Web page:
by Sandy Kirby Quandt
Perhaps you’ve heard the saying, “Don’t cry over spilt milk.” Well, I’d like to tell you a story about a friend who did just that.
As an adult Connie attended church but hadn’t given her life to Christ. That is, not until she was diagnosed with Multiple Sclerosis. When Connie realized this life is finite, eternity is forever, and Jesus offers eternal life in heaven with him to those who claim him as Savior, she knew what she needed to do. Connie gave her life to Jesus.
Now, while this was indeed a wonderful time of celebration, not everyone in the congregation felt that way. Some long-time members criticized Connie. They said the only reason she wanted to be baptized was because of her disease. They said without the diagnosis, she’d never have done it.
Okay. Made me mad. It also reminded me of Jesus’ parable about the disgruntled workers who were paid the agreed upon wage for a day’s work, but grumped when those who came to work in the last hour were paid the same.
As Connie’s disease progressed, she lost her eyesight and use of her limbs. One morning before she was confined to a wheelchair, she went about fixing her cereal for breakfast; only it didn’t turn out well.
When she poured the cereal, most of it ended up on the floor instead of in the bowl.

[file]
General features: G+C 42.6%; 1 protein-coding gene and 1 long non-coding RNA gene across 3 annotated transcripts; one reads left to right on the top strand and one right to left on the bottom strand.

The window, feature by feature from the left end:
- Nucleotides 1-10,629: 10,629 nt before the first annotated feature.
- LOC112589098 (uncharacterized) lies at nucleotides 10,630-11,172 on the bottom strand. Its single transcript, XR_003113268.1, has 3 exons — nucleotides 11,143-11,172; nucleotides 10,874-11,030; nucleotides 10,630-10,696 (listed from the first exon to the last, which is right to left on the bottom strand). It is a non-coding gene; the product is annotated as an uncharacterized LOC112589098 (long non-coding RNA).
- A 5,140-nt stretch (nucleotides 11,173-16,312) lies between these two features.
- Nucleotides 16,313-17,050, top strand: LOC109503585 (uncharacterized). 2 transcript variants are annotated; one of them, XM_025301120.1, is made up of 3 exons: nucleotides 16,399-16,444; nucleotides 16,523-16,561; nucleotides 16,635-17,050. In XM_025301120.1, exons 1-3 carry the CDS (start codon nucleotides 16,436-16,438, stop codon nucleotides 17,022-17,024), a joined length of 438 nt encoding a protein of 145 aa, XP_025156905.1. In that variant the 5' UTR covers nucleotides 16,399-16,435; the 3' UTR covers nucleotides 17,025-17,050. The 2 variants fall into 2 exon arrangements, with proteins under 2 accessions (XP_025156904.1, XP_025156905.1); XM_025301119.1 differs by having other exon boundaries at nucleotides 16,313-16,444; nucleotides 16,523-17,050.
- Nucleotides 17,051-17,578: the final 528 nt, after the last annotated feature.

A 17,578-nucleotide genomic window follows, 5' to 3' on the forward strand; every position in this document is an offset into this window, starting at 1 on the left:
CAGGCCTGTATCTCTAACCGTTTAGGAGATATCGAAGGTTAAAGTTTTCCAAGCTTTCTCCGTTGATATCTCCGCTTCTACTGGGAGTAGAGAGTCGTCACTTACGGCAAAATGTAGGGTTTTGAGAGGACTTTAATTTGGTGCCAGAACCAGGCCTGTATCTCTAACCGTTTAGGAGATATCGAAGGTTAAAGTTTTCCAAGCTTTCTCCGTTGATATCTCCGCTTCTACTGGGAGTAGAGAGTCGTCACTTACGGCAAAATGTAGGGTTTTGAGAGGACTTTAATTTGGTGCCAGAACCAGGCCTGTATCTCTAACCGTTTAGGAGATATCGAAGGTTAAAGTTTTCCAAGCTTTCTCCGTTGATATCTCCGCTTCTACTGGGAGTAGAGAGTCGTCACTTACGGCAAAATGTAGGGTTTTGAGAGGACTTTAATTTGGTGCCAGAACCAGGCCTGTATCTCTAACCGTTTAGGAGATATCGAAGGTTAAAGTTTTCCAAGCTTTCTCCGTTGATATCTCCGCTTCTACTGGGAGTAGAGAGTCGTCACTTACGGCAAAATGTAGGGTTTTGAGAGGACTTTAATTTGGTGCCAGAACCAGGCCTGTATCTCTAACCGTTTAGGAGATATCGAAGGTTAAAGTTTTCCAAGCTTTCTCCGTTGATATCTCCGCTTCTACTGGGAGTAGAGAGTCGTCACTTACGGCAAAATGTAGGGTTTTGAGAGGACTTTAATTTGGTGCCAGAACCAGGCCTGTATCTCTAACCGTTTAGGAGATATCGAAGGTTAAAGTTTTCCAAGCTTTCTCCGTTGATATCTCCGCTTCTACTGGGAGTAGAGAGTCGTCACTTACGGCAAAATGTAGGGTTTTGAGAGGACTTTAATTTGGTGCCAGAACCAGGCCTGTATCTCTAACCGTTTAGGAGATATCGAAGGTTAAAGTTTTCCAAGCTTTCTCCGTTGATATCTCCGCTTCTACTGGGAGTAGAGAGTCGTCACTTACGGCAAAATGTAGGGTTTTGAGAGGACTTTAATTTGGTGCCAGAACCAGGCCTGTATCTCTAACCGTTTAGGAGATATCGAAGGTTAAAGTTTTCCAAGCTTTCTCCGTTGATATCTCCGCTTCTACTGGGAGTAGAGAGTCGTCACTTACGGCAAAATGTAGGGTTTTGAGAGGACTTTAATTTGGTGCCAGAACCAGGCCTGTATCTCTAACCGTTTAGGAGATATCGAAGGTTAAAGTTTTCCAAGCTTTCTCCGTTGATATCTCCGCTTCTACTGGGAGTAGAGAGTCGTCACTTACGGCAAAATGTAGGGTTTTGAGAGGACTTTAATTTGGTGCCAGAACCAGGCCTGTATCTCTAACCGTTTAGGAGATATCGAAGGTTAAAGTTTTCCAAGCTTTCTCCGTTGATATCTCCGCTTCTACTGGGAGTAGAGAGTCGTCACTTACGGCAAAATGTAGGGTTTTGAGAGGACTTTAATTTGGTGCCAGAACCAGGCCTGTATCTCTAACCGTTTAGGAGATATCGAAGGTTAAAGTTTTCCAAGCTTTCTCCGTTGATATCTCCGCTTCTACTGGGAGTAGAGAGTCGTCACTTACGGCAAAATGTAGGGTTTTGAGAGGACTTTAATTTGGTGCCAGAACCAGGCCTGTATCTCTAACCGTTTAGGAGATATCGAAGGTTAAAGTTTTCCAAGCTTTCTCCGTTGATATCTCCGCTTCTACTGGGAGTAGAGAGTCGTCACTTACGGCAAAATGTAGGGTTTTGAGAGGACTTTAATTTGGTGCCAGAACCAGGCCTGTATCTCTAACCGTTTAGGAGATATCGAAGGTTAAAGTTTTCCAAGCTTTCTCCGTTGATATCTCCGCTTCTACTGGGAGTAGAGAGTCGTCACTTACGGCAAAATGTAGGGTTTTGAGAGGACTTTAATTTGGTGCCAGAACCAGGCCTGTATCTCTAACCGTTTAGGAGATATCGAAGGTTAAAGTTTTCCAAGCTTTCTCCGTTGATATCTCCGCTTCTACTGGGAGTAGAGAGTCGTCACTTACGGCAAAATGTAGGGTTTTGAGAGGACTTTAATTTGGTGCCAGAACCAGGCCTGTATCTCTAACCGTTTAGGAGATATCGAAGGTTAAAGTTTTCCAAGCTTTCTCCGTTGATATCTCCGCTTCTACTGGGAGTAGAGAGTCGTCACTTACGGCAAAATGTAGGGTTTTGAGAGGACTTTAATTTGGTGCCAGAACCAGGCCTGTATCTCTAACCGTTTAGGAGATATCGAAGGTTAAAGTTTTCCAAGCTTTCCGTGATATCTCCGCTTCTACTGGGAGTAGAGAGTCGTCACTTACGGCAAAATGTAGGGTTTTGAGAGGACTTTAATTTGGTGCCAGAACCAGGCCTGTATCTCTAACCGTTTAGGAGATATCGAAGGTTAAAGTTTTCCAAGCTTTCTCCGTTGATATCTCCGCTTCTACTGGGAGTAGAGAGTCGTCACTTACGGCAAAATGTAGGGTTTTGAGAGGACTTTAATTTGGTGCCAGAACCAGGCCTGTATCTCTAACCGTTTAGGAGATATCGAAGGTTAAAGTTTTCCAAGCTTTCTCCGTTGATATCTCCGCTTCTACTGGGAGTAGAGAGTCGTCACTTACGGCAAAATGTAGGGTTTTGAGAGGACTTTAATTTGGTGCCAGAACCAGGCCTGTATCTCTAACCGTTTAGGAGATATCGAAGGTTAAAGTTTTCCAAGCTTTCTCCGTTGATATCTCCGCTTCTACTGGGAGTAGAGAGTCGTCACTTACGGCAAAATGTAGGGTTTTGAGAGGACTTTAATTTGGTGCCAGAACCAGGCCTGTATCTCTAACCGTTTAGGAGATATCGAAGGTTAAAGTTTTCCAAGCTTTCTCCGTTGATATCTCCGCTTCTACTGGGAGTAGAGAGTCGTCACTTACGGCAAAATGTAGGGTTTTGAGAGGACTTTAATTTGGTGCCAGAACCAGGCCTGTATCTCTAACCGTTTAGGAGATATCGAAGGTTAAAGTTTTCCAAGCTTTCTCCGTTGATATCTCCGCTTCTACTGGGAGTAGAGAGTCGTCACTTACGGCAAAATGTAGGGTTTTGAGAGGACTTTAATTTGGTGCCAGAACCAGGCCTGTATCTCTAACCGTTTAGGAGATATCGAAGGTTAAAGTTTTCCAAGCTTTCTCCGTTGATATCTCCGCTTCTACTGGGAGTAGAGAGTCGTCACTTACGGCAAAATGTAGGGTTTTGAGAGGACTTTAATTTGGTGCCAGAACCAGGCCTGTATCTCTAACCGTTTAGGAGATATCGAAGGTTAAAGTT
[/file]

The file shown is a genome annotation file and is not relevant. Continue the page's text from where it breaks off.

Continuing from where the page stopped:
After she swept up the cereal and threw it away, she was more careful with the next attempt. Mission accomplished, she went on to pouring the milk.
In those days, before handy plastic milk jugs, our milk came in slippery, bendable paper cartons which often needed two hands to manage.
With unsteady hands, Connie began to pour. The carton slipped out of her hands, landed at her feet, and spilled all over the floor.
At that, my friend sat down in the middle of the mess and cried over her spilt milk.
Who wouldn’t given the circumstances?
But there’s something I want you to know. Connie didn’t cry because of the spilt milk, and she didn’t cry because she felt sorry for the condition she now found herself in. Connie cried because she understood her body would no longer be able to do all the many, many things she longed to do for her Lord and Savior whom she loved so very much.
None of us has a guaranteed next breath, next hour, next year. We make plans as if we do, and we put off things for later. Only, sometimes, later doesn’t come. Or if it does come, we find we are no longer physically able to do what we planned to do.
2017 is coming to a close. Do you have anything you’ve put off you need to do before it’s too late? I know I do.
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All of us must quickly carry out the tasks assigned us by the one who sent me, for there is little time left before the night falls and all work comes to an end. John 9:4 (TLB)
I wish you well.
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